Format

Send to

Choose Destination
See comment in PubMed Commons below
Mol Ecol. 2006 Jul;15(8):2141-52.

Genetic divergence and migration patterns in a North American passerine bird: implications for evolution and conservation.

Author information

1
School of Biological Sciences, Washington State University, Pullman, Washington 99164-4236, USA.

Abstract

Like many other migratory birds, the black-throated blue warbler (Dendroica caerulescens) shows pronounced differences in migratory behaviour and other traits between populations: birds in the southern part of the breeding range have darker plumage and migrate to the eastern Caribbean during the winter, whereas those in the north have lighter plumage and migrate to the western Caribbean. We examined the phylogeography of this species, using samples collected from northern and southern populations, to determine whether differentiation between these populations dates to the Pleistocene or earlier, or whether differences in plumage and migratory behaviour have arisen more recently. We analysed variation at 369 bp of the mitochondrial control region domain I and also at seven nuclear microsatellites. Analyses revealed considerable genetic variation, but the vast majority of this variation was found within rather than between populations, and there was little differentiation between northern and southern populations. Phylogeographic analyses revealed a very shallow phylogenetic tree, a star-like haplotype network, and a unimodal mismatch distribution, all indicative of a recent range expansion from a single refugium. Coalescent modelling approaches also indicated a recent common ancestor for the entire group of birds analysed, no split between northern and southern populations, and high levels of gene flow. These results show that Pleistocene or earlier events have played little role in creating differences between northern and southern populations, suggesting that migratory and other differences between populations have arisen very recently. The implications of these results for the evolution of migration and defining taxonomic groups for conservation efforts are discussed.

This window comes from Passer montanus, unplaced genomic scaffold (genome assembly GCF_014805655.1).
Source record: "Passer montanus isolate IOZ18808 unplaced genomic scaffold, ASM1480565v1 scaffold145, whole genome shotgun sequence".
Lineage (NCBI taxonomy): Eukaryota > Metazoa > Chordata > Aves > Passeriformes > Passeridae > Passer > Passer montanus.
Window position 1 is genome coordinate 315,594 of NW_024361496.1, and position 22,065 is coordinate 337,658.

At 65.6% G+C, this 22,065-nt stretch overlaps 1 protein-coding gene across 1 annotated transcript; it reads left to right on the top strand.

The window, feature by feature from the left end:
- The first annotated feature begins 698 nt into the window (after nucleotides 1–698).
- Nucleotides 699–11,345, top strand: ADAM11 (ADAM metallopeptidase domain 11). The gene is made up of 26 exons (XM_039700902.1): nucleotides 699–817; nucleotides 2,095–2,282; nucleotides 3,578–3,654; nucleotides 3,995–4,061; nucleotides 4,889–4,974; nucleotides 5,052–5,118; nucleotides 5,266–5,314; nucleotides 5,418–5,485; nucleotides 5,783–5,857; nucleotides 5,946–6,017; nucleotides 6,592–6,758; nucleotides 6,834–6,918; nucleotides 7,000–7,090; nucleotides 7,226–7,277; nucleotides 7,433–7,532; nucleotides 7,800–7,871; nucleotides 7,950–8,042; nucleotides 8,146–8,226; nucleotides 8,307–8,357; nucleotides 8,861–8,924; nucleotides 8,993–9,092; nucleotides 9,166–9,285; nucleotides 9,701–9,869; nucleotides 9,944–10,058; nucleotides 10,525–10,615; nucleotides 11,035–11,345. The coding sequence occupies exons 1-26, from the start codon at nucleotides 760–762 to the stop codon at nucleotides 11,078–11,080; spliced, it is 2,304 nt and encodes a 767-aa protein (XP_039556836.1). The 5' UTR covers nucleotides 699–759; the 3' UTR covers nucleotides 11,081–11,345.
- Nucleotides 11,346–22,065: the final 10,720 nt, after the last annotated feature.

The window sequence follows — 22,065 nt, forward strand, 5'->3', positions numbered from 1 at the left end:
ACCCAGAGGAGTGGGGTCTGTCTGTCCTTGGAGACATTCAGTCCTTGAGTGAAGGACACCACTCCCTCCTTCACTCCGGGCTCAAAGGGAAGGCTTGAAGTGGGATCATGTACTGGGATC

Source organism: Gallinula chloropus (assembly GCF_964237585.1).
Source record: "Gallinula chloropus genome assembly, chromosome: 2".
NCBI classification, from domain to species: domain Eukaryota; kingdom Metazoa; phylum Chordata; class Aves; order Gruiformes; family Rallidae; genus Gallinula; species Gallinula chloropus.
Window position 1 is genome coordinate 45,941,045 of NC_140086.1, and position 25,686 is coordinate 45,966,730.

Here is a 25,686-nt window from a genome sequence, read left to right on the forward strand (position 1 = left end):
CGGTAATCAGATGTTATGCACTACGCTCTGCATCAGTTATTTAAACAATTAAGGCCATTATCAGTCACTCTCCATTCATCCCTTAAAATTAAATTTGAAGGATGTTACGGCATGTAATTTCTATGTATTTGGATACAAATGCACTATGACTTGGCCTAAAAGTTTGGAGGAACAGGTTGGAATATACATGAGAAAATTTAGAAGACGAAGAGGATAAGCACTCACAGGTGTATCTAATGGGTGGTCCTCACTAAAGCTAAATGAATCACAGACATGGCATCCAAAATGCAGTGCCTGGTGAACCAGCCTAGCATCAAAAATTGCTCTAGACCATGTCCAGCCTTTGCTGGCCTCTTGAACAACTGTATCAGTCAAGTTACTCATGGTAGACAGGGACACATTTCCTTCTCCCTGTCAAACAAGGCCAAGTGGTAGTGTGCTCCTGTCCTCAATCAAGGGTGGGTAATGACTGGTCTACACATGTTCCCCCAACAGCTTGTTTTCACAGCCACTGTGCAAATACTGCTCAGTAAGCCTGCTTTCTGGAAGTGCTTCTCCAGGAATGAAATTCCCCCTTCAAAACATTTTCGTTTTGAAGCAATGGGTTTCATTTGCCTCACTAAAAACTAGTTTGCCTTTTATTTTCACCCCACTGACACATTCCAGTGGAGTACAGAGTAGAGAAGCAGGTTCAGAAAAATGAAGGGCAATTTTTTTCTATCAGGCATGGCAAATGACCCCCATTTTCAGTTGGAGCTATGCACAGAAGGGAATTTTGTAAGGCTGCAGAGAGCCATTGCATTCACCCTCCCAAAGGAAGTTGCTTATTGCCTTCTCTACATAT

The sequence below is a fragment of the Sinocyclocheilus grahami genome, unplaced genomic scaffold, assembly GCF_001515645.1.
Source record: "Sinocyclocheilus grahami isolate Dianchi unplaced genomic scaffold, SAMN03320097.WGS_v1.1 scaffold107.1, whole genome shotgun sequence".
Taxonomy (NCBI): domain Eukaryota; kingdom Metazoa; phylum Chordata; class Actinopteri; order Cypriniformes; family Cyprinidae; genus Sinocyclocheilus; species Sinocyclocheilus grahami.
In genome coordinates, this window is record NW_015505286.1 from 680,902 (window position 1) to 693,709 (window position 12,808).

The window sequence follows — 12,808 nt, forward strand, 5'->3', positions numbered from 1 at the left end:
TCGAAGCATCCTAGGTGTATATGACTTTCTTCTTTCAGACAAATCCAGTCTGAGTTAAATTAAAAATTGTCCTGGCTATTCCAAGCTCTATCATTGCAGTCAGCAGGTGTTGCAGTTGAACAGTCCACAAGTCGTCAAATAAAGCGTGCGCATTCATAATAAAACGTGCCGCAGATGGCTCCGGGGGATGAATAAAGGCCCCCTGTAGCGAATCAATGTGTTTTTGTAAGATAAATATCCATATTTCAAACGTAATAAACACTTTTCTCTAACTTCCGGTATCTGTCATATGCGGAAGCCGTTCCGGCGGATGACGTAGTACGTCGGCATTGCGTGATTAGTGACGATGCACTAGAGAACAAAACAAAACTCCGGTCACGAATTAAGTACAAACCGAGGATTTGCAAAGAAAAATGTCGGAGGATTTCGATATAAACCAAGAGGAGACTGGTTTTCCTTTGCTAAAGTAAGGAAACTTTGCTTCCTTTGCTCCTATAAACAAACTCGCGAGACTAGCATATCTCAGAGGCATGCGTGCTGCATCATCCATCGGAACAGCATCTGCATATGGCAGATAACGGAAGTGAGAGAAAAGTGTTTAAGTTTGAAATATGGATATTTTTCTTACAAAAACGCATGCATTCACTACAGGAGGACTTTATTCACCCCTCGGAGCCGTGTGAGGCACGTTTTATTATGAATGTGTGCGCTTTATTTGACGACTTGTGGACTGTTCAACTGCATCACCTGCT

[Indexed for MEDLINE]
PubMed Commons home

PubMed Commons

0 comments
How to join PubMed Commons

    Supplemental Content

    Full text links

    Icon for Wiley
    Loading ...
    Support Center